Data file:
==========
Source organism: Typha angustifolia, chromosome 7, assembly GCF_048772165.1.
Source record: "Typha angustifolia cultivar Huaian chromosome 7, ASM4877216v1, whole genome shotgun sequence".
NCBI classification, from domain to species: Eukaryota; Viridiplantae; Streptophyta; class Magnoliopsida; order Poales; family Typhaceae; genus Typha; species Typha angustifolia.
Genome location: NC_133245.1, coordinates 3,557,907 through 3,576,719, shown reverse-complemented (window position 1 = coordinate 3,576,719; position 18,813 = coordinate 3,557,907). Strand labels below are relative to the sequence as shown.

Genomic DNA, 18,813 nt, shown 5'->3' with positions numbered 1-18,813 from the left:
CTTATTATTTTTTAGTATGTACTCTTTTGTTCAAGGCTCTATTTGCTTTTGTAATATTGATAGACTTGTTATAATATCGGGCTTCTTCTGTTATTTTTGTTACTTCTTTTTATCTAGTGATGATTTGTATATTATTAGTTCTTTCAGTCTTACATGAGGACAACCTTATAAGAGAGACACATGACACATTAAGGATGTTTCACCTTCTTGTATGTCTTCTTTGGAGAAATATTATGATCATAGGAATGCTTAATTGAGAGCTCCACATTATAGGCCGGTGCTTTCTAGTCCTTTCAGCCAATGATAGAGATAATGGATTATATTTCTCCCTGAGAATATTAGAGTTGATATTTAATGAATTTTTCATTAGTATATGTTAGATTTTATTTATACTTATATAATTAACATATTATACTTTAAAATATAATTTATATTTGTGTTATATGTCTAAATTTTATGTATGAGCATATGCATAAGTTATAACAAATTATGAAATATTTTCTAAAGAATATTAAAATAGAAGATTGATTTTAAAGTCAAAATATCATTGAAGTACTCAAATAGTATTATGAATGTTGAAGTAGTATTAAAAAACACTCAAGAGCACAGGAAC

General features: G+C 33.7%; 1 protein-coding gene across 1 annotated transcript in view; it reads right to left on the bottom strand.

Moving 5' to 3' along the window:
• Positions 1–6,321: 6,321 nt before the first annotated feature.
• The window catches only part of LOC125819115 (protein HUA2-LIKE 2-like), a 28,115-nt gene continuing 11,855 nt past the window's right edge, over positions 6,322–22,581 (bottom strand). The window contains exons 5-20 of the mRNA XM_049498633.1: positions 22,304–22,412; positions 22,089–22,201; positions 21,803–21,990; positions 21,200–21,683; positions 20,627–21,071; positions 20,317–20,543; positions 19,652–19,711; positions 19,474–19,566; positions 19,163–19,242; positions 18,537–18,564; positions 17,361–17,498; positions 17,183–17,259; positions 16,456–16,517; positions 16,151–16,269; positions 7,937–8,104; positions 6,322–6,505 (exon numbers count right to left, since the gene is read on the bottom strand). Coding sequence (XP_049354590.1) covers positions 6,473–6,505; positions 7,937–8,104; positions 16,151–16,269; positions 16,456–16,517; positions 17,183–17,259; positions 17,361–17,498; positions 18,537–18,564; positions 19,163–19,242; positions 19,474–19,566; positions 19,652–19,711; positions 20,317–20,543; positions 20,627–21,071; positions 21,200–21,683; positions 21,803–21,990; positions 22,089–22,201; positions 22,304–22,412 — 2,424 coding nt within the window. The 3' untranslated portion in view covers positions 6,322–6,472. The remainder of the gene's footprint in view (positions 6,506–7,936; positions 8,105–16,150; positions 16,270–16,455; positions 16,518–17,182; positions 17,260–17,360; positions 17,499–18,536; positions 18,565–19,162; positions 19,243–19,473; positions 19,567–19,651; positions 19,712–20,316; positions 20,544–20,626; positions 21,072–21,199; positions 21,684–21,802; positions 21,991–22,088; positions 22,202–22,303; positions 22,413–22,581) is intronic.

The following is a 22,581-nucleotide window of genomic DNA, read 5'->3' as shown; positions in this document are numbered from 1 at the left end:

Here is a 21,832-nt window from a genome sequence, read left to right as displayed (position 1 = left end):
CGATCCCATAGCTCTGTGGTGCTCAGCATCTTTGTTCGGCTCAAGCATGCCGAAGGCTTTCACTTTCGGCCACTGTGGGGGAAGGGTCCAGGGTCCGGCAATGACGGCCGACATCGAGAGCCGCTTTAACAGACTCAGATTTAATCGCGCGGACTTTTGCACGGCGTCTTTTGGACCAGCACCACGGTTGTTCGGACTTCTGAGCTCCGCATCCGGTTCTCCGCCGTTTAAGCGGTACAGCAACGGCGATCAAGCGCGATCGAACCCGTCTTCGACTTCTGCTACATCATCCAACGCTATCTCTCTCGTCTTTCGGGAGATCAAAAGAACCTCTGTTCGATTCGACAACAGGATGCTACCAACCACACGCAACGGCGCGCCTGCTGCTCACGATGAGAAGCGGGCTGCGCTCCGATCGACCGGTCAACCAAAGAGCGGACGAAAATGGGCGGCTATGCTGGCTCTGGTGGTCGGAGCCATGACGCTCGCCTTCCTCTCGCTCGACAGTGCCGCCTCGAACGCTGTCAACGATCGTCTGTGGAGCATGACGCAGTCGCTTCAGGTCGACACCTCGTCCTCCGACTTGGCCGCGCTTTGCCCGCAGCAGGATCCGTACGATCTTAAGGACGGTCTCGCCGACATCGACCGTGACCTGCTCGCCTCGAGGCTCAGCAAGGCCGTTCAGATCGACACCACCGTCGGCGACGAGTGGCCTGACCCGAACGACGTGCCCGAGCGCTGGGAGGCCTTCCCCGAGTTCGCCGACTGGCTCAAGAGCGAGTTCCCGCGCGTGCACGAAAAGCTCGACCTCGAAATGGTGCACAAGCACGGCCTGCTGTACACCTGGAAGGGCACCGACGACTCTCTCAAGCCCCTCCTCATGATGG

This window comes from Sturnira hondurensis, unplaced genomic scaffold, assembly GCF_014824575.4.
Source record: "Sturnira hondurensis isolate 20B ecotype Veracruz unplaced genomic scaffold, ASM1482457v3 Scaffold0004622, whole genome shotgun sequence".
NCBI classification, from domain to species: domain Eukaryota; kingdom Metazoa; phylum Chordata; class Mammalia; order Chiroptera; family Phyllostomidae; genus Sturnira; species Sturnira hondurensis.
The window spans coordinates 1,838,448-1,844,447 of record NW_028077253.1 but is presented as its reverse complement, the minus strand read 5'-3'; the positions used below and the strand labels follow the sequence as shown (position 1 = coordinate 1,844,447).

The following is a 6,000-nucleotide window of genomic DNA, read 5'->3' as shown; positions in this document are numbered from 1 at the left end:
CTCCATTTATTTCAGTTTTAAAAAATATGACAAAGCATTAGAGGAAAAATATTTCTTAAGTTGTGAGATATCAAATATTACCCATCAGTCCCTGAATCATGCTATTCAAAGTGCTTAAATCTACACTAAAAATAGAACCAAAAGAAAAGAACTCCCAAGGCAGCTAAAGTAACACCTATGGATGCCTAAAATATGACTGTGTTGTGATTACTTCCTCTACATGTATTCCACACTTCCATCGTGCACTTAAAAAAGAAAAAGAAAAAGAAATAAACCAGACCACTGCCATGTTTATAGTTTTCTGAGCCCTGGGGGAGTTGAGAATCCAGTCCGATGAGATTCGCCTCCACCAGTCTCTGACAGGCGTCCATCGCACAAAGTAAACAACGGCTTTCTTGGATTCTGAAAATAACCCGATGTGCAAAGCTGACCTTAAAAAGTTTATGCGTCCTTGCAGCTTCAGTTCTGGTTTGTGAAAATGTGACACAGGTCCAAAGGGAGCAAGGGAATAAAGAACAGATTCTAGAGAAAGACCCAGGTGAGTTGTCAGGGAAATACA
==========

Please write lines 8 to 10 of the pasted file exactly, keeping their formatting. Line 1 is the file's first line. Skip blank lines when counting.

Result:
Moving 5' to 3' along the window:
• Positions 1–6,321: 6,321 nt before the first annotated feature.
• The window catches only part of LOC125819115 (protein HUA2-LIKE 2-like), a 28,115-nt gene continuing 11,855 nt past the window's right edge, over positions 6,322–22,581 (bottom strand). The window contains exons 5-20 of the mRNA XM_049498633.1: positions 22,304–22,412; positions 22,089–22,201; positions 21,803–21,990; positions 21,200–21,683; positions 20,627–21,071; positions 20,317–20,543; positions 19,652–19,711; positions 19,474–19,566; positions 19,163–19,242; positions 18,537–18,564; positions 17,361–17,498; positions 17,183–17,259; positions 16,456–16,517; positions 16,151–16,269; positions 7,937–8,104; positions 6,322–6,505 (exon numbers count right to left, since the gene is read on the bottom strand). Coding sequence (XP_049354590.1) covers positions 6,473–6,505; positions 7,937–8,104; positions 16,151–16,269; positions 16,456–16,517; positions 17,183–17,259; positions 17,361–17,498; positions 18,537–18,564; positions 19,163–19,242; positions 19,474–19,566; positions 19,652–19,711; positions 20,317–20,543; positions 20,627–21,071; positions 21,200–21,683; positions 21,803–21,990; positions 22,089–22,201; positions 22,304–22,412 — 2,424 coding nt within the window. The 3' untranslated portion in view covers positions 6,322–6,472. The remainder of the gene's footprint in view (positions 6,506–7,936; positions 8,105–16,150; positions 16,270–16,455; positions 16,518–17,182; positions 17,260–17,360; positions 17,499–18,536; positions 18,565–19,162; positions 19,243–19,473; positions 19,567–19,651; positions 19,712–20,316; positions 20,544–20,626; positions 21,072–21,199; positions 21,684–21,802; positions 21,991–22,088; positions 22,202–22,303; positions 22,413–22,581) is intronic.